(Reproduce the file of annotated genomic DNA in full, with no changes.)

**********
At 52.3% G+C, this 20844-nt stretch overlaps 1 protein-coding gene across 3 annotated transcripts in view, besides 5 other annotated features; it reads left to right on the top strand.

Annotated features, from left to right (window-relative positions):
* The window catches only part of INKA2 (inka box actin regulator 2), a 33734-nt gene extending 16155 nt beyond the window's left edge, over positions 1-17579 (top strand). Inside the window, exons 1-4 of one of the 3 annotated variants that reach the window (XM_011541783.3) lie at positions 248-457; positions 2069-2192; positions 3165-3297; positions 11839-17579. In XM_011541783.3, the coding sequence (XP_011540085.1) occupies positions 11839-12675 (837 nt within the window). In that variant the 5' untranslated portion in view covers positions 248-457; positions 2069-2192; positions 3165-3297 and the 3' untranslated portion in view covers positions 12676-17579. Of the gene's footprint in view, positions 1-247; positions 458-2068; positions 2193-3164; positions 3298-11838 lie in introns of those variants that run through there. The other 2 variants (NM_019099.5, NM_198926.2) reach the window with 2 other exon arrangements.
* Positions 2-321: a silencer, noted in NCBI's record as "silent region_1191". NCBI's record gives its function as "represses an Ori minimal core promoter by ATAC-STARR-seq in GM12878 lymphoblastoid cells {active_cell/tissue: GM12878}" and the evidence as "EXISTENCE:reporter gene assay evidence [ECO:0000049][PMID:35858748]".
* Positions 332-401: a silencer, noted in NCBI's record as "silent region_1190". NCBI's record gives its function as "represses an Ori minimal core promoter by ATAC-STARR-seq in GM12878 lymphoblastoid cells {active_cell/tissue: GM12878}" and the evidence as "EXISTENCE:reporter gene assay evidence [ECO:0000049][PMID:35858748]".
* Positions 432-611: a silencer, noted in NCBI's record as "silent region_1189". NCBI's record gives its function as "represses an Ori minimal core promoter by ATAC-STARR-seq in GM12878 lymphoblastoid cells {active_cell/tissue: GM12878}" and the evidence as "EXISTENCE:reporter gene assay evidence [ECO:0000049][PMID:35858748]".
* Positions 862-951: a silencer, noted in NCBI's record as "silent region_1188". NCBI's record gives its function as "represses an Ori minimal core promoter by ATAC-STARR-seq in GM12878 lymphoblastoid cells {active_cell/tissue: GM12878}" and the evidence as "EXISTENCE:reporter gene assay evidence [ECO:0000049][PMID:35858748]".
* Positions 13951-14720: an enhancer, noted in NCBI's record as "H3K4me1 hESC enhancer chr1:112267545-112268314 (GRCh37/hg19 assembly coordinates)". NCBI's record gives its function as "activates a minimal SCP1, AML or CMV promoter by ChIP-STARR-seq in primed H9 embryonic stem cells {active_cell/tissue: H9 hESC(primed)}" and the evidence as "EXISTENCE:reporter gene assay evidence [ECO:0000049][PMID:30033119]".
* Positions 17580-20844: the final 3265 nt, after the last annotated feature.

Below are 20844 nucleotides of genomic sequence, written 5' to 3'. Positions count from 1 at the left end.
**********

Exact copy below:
At 52.3% G+C, this 20844-nt stretch overlaps 1 protein-coding gene across 3 annotated transcripts in view, besides 5 other annotated features; it reads left to right on the top strand.

Annotated features, from left to right (window-relative positions):
* The window catches only part of INKA2 (inka box actin regulator 2), a 33734-nt gene extending 16155 nt beyond the window's left edge, over positions 1-17579 (top strand). Inside the window, exons 1-4 of one of the 3 annotated variants that reach the window (XM_011541783.3) lie at positions 248-457; positions 2069-2192; positions 3165-3297; positions 11839-17579. In XM_011541783.3, the coding sequence (XP_011540085.1) occupies positions 11839-12675 (837 nt within the window). In that variant the 5' untranslated portion in view covers positions 248-457; positions 2069-2192; positions 3165-3297 and the 3' untranslated portion in view covers positions 12676-17579. Of the gene's footprint in view, positions 1-247; positions 458-2068; positions 2193-3164; positions 3298-11838 lie in introns of those variants that run through there. The other 2 variants (NM_019099.5, NM_198926.2) reach the window with 2 other exon arrangements.
* Positions 2-321: a silencer, noted in NCBI's record as "silent region_1191". NCBI's record gives its function as "represses an Ori minimal core promoter by ATAC-STARR-seq in GM12878 lymphoblastoid cells {active_cell/tissue: GM12878}" and the evidence as "EXISTENCE:reporter gene assay evidence [ECO:0000049][PMID:35858748]".
* Positions 332-401: a silencer, noted in NCBI's record as "silent region_1190". NCBI's record gives its function as "represses an Ori minimal core promoter by ATAC-STARR-seq in GM12878 lymphoblastoid cells {active_cell/tissue: GM12878}" and the evidence as "EXISTENCE:reporter gene assay evidence [ECO:0000049][PMID:35858748]".
* Positions 432-611: a silencer, noted in NCBI's record as "silent region_1189". NCBI's record gives its function as "represses an Ori minimal core promoter by ATAC-STARR-seq in GM12878 lymphoblastoid cells {active_cell/tissue: GM12878}" and the evidence as "EXISTENCE:reporter gene assay evidence [ECO:0000049][PMID:35858748]".
* Positions 862-951: a silencer, noted in NCBI's record as "silent region_1188". NCBI's record gives its function as "represses an Ori minimal core promoter by ATAC-STARR-seq in GM12878 lymphoblastoid cells {active_cell/tissue: GM12878}" and the evidence as "EXISTENCE:reporter gene assay evidence [ECO:0000049][PMID:35858748]".
* Positions 13951-14720: an enhancer, noted in NCBI's record as "H3K4me1 hESC enhancer chr1:112267545-112268314 (GRCh37/hg19 assembly coordinates)". NCBI's record gives its function as "activates a minimal SCP1, AML or CMV promoter by ChIP-STARR-seq in primed H9 embryonic stem cells {active_cell/tissue: H9 hESC(primed)}" and the evidence as "EXISTENCE:reporter gene assay evidence [ECO:0000049][PMID:30033119]".
* Positions 17580-20844: the final 3265 nt, after the last annotated feature.

Below are 20844 nucleotides of genomic sequence, written 5' to 3'. Positions count from 1 at the left end.